I thought I was in love with Leola, by which I meant that if I could have found her in a quiet corner, and if I had been certain that no one would ever find out, and if I could have summoned up the courage at the right moment, I would have kissed her. But, looking back on it now, I know that I was in love with Mrs Dempster. Not as some boys are in love with grown-up women, adoring them from afar and enjoying a fantasy life in which the older woman figures in an idealized form, but in a painful and immediate fashion; I saw her every day, I did menial tasks in her house, and I was charged to watch her and keep her from doing foolish things. Furthermore, I felt myself tied to her by the certainty that I was responsible for her straying wits, the disorder of her marriage, and the frail body of the child who was her great delight in life. I had made her what she was, and in such circumstances I must hate her or love her. In a mode that was far too demanding for my age or experience, I loved her.
Was it just that? She was to be content to weave a steady life with him, all one fabric, but perhaps brocaded with the occasional flower of an adventure. But how could she know what she would feel next year? How could one ever know? How could one say Yes? for years and years? The little yes, gone on a breath! Why should one be pinned down by that butterfly word? Of course it had to flutter away and be gone, to be followed by other yes's and no's! Like the straying of butterflies.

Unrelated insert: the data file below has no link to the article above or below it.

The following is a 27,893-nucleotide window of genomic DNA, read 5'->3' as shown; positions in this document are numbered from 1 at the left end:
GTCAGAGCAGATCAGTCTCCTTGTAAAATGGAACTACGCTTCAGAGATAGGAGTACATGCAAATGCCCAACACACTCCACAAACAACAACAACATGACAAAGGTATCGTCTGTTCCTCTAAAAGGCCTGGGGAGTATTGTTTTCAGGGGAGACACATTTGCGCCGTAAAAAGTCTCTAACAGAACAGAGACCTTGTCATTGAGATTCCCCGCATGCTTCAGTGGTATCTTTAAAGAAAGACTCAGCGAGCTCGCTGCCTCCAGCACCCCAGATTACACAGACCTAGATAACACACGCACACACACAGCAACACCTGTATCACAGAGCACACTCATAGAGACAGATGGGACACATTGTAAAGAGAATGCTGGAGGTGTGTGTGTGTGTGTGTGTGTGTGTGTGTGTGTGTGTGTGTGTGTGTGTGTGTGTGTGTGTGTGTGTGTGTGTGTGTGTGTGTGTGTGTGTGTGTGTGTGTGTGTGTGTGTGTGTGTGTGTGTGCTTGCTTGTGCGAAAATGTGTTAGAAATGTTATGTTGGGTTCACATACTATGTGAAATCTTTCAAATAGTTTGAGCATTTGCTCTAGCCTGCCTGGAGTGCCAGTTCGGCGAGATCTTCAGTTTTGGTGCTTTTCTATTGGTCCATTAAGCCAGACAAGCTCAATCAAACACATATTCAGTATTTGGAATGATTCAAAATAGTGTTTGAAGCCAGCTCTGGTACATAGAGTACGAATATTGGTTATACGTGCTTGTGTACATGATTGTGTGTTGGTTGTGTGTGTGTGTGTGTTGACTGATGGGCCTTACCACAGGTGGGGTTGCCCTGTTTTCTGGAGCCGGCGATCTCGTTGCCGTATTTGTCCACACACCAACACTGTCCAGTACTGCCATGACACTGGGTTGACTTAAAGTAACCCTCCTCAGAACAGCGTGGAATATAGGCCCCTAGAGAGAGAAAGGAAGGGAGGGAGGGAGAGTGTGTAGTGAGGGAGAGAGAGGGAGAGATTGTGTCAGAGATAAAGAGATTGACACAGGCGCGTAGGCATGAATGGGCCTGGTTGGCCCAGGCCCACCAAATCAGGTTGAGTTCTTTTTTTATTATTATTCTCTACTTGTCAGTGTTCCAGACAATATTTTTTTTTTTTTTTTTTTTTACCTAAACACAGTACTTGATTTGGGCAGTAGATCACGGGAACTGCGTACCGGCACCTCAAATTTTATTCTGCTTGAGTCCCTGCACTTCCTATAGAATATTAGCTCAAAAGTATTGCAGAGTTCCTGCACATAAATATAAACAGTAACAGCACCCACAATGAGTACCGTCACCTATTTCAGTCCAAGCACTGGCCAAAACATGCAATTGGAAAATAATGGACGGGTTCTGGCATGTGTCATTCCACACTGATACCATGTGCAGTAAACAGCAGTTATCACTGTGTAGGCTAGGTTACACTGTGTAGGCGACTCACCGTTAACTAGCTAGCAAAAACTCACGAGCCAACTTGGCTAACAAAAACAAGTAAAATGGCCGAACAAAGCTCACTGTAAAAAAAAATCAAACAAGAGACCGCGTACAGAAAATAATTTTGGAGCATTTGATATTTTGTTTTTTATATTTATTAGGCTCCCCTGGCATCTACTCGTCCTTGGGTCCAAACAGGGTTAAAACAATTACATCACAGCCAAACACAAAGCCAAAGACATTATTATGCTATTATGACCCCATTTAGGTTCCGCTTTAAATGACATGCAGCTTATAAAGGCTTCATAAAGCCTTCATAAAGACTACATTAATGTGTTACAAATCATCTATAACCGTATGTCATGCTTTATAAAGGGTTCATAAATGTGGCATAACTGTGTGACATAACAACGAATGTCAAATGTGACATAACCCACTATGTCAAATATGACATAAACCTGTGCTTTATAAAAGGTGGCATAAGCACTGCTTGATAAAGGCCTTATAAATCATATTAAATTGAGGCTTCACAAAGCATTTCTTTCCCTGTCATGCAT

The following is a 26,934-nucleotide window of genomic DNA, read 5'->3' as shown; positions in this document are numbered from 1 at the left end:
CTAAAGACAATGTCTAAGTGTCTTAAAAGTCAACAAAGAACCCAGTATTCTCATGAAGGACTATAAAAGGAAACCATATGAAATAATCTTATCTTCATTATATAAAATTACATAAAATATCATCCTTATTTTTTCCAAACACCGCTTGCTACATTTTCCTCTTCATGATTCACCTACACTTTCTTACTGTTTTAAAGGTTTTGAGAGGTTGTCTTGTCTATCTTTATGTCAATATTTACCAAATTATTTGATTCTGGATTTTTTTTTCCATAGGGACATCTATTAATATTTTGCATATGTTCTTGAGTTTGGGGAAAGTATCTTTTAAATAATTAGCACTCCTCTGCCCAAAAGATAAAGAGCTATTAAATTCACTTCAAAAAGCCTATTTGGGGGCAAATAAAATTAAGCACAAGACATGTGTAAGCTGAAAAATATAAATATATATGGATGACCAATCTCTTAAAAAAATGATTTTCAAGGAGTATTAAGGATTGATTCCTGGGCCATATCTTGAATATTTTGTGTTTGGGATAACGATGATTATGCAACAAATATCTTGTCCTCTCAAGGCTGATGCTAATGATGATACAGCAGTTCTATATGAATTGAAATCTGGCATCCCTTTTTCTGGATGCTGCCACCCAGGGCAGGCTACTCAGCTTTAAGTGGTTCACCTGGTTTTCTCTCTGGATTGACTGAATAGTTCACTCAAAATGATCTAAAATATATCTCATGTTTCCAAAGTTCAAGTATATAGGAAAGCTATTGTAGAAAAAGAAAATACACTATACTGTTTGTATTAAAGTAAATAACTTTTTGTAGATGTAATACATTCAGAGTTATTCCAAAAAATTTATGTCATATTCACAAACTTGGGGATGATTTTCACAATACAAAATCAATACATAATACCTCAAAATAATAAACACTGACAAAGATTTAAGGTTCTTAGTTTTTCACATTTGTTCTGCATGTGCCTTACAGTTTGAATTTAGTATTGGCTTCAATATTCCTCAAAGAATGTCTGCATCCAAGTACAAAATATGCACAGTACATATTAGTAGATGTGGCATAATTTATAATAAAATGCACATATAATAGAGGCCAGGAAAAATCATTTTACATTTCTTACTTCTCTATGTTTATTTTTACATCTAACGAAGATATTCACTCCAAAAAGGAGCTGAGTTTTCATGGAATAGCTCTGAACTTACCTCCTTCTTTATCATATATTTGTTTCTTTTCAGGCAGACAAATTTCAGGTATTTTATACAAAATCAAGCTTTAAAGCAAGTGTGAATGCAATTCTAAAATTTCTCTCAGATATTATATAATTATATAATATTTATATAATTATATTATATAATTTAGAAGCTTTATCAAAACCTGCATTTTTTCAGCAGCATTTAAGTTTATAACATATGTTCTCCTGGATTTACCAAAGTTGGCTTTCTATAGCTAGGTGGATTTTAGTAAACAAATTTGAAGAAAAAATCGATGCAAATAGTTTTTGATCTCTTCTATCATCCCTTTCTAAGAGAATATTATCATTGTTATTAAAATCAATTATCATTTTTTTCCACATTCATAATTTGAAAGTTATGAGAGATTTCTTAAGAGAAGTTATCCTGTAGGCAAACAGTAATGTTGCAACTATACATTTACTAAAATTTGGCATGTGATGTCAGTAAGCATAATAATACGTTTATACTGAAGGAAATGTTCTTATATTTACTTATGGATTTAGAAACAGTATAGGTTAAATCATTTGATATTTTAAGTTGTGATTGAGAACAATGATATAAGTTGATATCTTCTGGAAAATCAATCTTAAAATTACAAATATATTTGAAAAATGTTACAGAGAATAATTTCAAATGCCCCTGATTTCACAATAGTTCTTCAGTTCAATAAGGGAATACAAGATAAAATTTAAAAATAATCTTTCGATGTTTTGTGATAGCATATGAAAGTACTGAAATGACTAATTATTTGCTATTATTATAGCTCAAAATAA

Lay down these words. Before your mind like rocks. placed solid, by hands. In choice of place, set. Before the body of the mind in space and time: Solidity of bark, leaf, or wall riprap of things: Cobble of milky way. straying planets, These poems, people, lost ponies with. Dragging saddles -- and rocky sure-foot trails. The worlds like an endless four-dimensional. Game of Go. ants and pebbles. In the thin loam, each rock a word a creek-washed stone. Granite: ingrained with torment of fire and weight. Crystal and sediment linked hot all change, in thoughts, As well as things.
Stories set in the Culture in which Things Went Wrong tended to start with humans losing or forgetting or deliberately leaving behind their terminal. It was a conventional opening, the equivalent of straying off the path in the wild woods in one age, or a car breaking down at night on a lonely road in another.
I had diverged, digressed, wandered, and become wild. I didn't embrace the word as my new name because it defined negative aspects of my circumstances or life, but because even in my darkest days—those very days in which I was naming myself—I saw the power of the darkness. Saw that, in fact, I had strayed and that I was a stray and that from the wild places my straying had brought me, I knew things I couldn't have known before.
She saw that they felt themselves alone in that crowded room. And Vronsky’s face, always so firm and independent, held that look that had struck her, of bewilderment and humble submissiveness, like the expression of an intelligent dog when it has done wrong. Anna smiled, and her smile was reflected by him. She grew thoughtful, and he became serious. Some supernatural force drew Kitty’s eyes to Anna’s face. She was enchanting in her simple black dress, enchanting were her round arms with their bracelets, enchanting was her firm neck with its thread of pearls, fascinating the straying curls of her loose hair, enchanting the graceful, light movements of her little feet and hands, enchanting was that lovely face in its animation, but there was something terrible and cruel about her charm.